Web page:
Finding that the state’s Workers’ Compensation Act (WCA) and a collective bargaining agreement were not mutually exclusive and could coexist, the Rhode Island Supreme Court reversed a trial court judgment which vacated an arbitration award reinstating an injured employee. Pointing to the parties’ freedom of contract, the state high court concluded that the CBA could provide greater benefits than offered under the state law. As such, a union could pursue reinstatement of an injured worker under the CBA, which allotted a two-year absence, rather than the one-year absence afforded by the WCA. Justice Goldberg, joined by Chief Justice Suttell, filed a separate dissenting opinion (Town of Cumberland v. Cumberland Town Employees Union, May 14, 2018, Indeglia, G.).
The employee at the center of the dispute was a light equipment operator for the city’s highway department. On August 5, 2014, he “rolled” his ankle at work, tearing tendons and ligaments. He required surgery to repair the damage. After encountering numerous health insurance delays, he underwent surgery, but did not return to work while recovering. During his absence, he remained a city employee and continued to pay union dues and health insurance contributions. Throughout his period of leave, he maintained regular contact with the union, as well as the city’s human resources department. At no point did the employer inform him that he should request a leave of absence, so he did not do so.
On November 10, 2015, the employee received a letter from HR notifying him that his right to seek reinstatement was terminated pursuant to G.L. 1956 § 28-33-47(c)(1)(vi) of the Workers’ Compensation Act. The city relied on the fact that a period in excess of one year had elapsed since his injury. Three days after the employee received the letter, the union filed a grievance arguing that he was terminated without cause, in violation of the parties’ CBA. The grievance was held in abeyance until the conclusion of a separate workers’ compensation suit. After that suit was resolved, the employee pursued a grievance with the city. At each level, his grievance was denied. Dissatisfied, the union filed an arbitration demand. In the interim, on May 4, 2016, the employee was cleared to return to work.
Arbitration. An arbitrator determined that the employee’s grievance had merit because there was no indication that, prior to November 10, the city had regarded him as no longer covered by the CBA or entitled to its protections. The arbitrator directed the city to reinstate the employee with full back pay and without loss of benefits. The city petitioned to vacate the award and the union filed a cross-petition to enforce the award. A trial court granted the city’s motion, reasoning that the language of the statute clearly and unambiguously gave the Workers’ Compensation Court exclusive jurisdiction over reinstatement disputes. The court further explained that the CBA’s seniority provision only protected an injured worker’s right to return to the same level of seniority; it did not supersede the WCA jurisdictional grant.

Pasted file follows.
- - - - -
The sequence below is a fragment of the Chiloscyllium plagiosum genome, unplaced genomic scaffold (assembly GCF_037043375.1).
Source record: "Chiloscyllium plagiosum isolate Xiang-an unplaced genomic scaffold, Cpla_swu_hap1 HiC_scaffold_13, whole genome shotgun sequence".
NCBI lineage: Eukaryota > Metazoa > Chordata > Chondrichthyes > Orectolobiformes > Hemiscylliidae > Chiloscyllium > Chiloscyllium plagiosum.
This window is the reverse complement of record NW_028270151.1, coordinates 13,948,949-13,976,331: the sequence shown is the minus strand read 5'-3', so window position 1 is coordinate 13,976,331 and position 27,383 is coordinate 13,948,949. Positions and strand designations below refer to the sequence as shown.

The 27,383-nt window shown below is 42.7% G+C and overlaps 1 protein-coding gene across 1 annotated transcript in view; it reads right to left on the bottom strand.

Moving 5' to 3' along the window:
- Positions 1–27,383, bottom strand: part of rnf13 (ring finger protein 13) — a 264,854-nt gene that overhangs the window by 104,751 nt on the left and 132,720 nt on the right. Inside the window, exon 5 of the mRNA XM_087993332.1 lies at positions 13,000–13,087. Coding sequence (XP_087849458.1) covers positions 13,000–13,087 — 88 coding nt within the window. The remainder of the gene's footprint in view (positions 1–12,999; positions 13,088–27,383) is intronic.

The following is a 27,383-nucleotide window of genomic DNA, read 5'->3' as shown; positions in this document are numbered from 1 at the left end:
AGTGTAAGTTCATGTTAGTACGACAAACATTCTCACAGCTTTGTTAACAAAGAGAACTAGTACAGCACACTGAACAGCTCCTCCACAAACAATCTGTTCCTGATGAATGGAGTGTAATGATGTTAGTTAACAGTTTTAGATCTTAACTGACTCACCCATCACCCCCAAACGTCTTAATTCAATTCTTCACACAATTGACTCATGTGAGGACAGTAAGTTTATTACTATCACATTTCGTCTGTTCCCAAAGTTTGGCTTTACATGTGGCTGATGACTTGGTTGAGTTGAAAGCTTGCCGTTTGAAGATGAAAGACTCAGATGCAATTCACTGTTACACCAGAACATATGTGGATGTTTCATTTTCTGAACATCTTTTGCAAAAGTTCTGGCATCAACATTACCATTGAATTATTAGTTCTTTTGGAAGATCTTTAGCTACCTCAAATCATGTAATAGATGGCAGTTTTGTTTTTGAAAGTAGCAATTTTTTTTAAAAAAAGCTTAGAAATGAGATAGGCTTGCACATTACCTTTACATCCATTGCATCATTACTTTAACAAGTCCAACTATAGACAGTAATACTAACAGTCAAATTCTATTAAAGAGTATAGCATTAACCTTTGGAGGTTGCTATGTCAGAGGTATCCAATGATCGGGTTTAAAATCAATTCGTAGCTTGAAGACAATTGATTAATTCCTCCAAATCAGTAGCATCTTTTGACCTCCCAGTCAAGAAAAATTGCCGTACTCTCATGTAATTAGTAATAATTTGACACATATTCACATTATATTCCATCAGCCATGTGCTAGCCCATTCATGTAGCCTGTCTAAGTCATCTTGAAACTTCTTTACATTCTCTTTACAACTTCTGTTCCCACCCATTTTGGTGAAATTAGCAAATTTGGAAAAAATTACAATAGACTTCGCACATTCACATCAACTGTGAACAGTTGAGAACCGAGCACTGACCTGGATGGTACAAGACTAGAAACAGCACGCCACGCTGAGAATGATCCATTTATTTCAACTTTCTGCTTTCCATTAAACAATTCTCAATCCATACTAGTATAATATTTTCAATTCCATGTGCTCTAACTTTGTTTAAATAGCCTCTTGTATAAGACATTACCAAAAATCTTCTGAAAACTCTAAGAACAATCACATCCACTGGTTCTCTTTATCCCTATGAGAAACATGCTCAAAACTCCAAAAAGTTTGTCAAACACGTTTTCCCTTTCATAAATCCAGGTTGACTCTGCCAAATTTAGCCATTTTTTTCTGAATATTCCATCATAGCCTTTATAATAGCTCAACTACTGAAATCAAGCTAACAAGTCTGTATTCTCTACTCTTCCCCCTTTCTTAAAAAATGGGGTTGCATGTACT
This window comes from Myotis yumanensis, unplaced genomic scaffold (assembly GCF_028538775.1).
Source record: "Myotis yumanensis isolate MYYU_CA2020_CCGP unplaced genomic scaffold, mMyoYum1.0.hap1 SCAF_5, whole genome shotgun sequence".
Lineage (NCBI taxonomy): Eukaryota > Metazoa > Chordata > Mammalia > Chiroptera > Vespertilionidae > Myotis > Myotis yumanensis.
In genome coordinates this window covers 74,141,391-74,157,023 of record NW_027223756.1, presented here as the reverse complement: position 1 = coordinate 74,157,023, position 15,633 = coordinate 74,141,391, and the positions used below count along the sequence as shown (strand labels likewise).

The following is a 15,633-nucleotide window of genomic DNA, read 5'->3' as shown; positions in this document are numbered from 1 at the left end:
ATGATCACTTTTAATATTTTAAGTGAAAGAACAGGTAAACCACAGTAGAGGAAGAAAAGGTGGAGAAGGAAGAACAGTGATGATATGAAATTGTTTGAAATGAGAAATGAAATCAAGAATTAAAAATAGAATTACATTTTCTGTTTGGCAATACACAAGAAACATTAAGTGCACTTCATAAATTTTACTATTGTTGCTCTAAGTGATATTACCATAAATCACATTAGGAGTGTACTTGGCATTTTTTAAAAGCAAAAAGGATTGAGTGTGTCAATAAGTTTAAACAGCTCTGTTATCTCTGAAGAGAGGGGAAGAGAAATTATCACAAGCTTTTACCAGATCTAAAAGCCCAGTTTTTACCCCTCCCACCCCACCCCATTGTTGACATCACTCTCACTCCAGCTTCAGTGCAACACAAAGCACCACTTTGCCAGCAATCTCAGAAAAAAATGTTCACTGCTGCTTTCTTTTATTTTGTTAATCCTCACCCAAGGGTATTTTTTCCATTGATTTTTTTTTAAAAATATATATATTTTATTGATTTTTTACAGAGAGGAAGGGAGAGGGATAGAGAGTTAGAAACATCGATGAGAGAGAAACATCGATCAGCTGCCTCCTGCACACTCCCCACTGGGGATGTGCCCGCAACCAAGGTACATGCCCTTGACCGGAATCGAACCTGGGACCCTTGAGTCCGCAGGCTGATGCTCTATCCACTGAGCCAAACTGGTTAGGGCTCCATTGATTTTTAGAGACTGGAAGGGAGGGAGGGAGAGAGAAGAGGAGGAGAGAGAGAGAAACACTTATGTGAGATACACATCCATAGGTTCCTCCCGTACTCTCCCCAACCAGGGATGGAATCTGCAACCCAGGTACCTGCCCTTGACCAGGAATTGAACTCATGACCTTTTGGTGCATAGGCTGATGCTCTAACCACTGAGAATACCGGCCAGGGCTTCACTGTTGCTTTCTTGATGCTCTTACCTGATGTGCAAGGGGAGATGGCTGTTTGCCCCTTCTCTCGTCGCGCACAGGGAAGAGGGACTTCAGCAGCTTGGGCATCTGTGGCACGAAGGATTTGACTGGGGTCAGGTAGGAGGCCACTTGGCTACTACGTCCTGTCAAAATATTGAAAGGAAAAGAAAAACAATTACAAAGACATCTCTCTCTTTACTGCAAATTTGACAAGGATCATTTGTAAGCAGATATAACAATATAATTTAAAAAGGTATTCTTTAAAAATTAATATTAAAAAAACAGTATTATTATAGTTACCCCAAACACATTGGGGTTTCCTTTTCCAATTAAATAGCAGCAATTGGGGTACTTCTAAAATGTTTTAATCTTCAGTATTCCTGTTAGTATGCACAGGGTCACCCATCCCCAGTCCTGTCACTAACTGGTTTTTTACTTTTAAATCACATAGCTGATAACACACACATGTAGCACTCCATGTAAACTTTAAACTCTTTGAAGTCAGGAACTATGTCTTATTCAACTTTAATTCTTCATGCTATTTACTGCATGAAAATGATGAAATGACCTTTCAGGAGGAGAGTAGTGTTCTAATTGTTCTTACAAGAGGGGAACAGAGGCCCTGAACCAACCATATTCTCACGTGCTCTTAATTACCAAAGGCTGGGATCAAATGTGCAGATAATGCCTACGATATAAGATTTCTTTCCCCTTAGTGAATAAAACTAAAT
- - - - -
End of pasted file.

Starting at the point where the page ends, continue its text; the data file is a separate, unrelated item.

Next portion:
The union appealed, arguing that the CBA’s two-year allotted absence, rather than the one-year absence afforded by the WCA, applied to the employee. The union did not bring the reinstatement grievance in reliance on the WCA—in fact, the Rhode Island Supreme Court observed, it would have been fruitless to do so under § 28-33-47(d), given its one-year limit. Thus, the high court held, the statute had no bearing on the decision to arbitrate the dispute.
Freedom of contract. Still, the supreme court had to address whether the arbitrator could properly resolve the union’s contention that the CBA granted the employee greater rights than the WCA. The court observed that “state law will trump contrary contract provisions when the statute provides for nondelegable or nonmodifiable duties and responsibilities in connection with the functions of state government. But there must be a direct conflict between the statutory language and a competing contractual provision.”
Here, the high court was of the opinion that the WCA and CBA can coexist, in that the provisions at issue are not mutually exclusive. The court pointed out that it has never held that a CBA cannot afford more rights than state law; in fact the opposite is true. If “there exists a valid and an enforceable collective-bargaining agreement whose terms provide greater * * * benefits that is afforded by the special legislation * * * [then] the provision of the collective bargaining agreement takes precedent over the special act.” The fact that the CBA grants employees greater benefits than the WCA is an exhibition of the parties’ freedom of contract, which should not be abridged. Accordingly, the Rhode Island Supreme Court vacated the judgment of the superior court, and remanded the matter with instructions to reinstate the arbitrator’s decision.
Dissent. Arguing that this was a workers’ compensation case, not an arbitrable labor dispute between the city and its employees’ union, Justice Goldberg would find that the issues in this case have been exclusively and unequivocally committed by the General Assembly to the Worker’s Compensation Court. Thus, Goldberg would conclude that the employee’s right to reinstatement terminated when he failed to seek reinstatement after one year from the date of his injury. The dissent was satisfied that reinstatement decisions must be resolved in the Worker’s Compensation Court.
Interested in submitting an article?
Submit your information to us today!Learn More
Labor & Employment Law Daily: Breaking legal news at your fingertips
Sign up today for your free trial to this daily reporting service created by attorneys, for attorneys. Stay up to date on labor and employment legal matters with same-day coverage of breaking news, court decisions, legislation, and regulatory activity with easy access through email or mobile app.